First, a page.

Anaesthesia, 2008, 63, pages 635–640
Y. Hirabayashi, A. Fujita, N. Seo and H. Sugimoto. Jichi Medical University. Japan
In 20 patients requiring general anaesthesia and tracheal intubation, we measured cervical spine movement using radiography in the same patient during consecutive procedures using the two laryngoscopes.
Cervical spinal extension with the Airtraq was 29% less than that measured during Macintosh laryngoscopy between the occiput and C4, and 44% less at the C3 ⁄ C4 motion segment (p < 0.05).
Anterior deviations of the vertebral bodies from baseline were 32%, 35%, 38% and 40% less at the atlas, C2, C3, and C4 vertebrae, respectively, during Airtraq laryngoscopy than those measured during Macintosh laryngoscopy (p < 0.01).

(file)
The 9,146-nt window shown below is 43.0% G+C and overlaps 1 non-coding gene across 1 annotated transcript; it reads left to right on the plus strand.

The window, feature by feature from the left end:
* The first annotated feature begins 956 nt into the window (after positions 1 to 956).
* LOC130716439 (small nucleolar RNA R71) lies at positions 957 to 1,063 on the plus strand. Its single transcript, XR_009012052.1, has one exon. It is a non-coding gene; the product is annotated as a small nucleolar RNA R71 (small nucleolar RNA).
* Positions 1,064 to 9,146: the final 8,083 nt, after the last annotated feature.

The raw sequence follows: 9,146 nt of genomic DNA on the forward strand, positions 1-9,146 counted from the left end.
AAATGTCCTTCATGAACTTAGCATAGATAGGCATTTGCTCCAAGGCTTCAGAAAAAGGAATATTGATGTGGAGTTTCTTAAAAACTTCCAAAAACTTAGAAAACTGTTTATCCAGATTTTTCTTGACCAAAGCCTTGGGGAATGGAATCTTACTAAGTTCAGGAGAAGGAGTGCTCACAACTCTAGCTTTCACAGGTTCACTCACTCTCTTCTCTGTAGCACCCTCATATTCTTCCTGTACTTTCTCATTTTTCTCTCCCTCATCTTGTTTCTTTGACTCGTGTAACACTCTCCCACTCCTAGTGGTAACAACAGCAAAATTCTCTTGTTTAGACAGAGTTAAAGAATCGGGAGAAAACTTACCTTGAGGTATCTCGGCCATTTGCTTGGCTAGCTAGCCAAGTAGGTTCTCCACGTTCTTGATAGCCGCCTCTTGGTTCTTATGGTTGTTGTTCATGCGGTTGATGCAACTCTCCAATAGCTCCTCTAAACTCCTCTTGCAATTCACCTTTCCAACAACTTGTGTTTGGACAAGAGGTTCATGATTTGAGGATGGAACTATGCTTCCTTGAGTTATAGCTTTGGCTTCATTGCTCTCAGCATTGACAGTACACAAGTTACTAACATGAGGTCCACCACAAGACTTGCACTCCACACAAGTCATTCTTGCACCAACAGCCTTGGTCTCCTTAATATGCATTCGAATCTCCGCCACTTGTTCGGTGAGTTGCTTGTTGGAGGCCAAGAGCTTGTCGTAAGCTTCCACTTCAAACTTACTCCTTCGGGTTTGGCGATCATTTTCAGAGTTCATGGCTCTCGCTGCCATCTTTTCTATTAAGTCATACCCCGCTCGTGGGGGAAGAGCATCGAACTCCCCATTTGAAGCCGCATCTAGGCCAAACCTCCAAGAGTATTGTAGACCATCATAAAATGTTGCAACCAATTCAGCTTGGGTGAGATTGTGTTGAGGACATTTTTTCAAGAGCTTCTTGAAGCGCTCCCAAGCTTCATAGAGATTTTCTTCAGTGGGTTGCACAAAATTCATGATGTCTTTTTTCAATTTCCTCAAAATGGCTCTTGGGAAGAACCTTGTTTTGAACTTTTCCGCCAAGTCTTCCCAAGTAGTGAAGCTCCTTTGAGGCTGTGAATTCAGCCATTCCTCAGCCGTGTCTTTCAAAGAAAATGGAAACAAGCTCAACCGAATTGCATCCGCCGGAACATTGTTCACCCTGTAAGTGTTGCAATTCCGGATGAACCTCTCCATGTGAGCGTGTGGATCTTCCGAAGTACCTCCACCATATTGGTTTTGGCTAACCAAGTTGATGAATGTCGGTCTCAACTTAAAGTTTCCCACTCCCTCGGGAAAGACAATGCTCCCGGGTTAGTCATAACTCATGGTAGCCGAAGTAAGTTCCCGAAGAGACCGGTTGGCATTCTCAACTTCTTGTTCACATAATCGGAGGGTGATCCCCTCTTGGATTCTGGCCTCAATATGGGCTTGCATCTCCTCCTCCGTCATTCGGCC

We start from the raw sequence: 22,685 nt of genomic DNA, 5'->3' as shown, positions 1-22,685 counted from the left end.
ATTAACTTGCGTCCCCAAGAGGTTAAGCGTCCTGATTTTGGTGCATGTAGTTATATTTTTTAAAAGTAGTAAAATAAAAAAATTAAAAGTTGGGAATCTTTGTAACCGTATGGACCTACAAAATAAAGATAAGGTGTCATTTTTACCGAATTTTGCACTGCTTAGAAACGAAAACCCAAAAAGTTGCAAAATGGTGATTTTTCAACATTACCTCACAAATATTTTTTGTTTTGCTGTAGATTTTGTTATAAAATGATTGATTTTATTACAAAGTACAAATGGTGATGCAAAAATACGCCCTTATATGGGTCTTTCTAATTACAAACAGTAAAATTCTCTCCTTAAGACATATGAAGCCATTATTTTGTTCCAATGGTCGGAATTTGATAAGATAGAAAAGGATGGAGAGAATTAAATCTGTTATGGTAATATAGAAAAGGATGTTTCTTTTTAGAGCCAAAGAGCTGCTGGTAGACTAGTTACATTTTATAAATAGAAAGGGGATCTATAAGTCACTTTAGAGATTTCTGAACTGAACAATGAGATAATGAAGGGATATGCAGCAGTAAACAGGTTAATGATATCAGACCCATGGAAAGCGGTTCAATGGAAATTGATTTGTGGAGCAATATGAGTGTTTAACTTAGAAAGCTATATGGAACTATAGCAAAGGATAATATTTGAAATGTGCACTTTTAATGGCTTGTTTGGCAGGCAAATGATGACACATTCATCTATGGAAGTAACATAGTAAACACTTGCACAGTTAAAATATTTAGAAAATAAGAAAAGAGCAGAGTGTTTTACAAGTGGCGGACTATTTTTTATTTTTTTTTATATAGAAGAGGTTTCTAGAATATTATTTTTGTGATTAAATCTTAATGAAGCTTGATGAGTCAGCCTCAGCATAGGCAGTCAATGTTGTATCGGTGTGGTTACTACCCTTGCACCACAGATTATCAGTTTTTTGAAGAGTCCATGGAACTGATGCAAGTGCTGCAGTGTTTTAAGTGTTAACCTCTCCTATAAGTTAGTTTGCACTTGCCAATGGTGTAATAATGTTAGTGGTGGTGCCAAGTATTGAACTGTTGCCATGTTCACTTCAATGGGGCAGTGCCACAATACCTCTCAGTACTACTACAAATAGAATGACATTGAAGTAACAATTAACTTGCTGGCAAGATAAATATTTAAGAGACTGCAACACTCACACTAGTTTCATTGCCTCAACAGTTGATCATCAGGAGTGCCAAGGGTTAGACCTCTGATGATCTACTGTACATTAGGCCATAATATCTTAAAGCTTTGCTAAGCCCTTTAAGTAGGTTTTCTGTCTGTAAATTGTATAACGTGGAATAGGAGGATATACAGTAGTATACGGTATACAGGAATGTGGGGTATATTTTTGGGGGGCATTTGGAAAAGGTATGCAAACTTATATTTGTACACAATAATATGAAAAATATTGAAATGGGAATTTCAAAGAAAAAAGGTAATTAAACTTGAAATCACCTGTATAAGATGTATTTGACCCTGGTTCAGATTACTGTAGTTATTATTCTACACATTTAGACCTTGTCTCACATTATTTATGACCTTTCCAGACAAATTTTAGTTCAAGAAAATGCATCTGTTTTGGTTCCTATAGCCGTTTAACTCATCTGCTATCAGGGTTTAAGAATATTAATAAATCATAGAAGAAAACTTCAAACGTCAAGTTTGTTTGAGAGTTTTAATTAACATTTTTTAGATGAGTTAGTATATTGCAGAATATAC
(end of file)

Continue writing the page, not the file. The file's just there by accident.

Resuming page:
Our study demonstrated that laryngoscopy using the Airtraq laryngoscope involves less movement of the cervical spine compared to conventional procedures using a Macintosh laryngoscope. Thus, intubation with the aid of an Airtraq seems more suitable than Macintosh laryngoscopy especially for those patients in whom neck extension is to be avoided.
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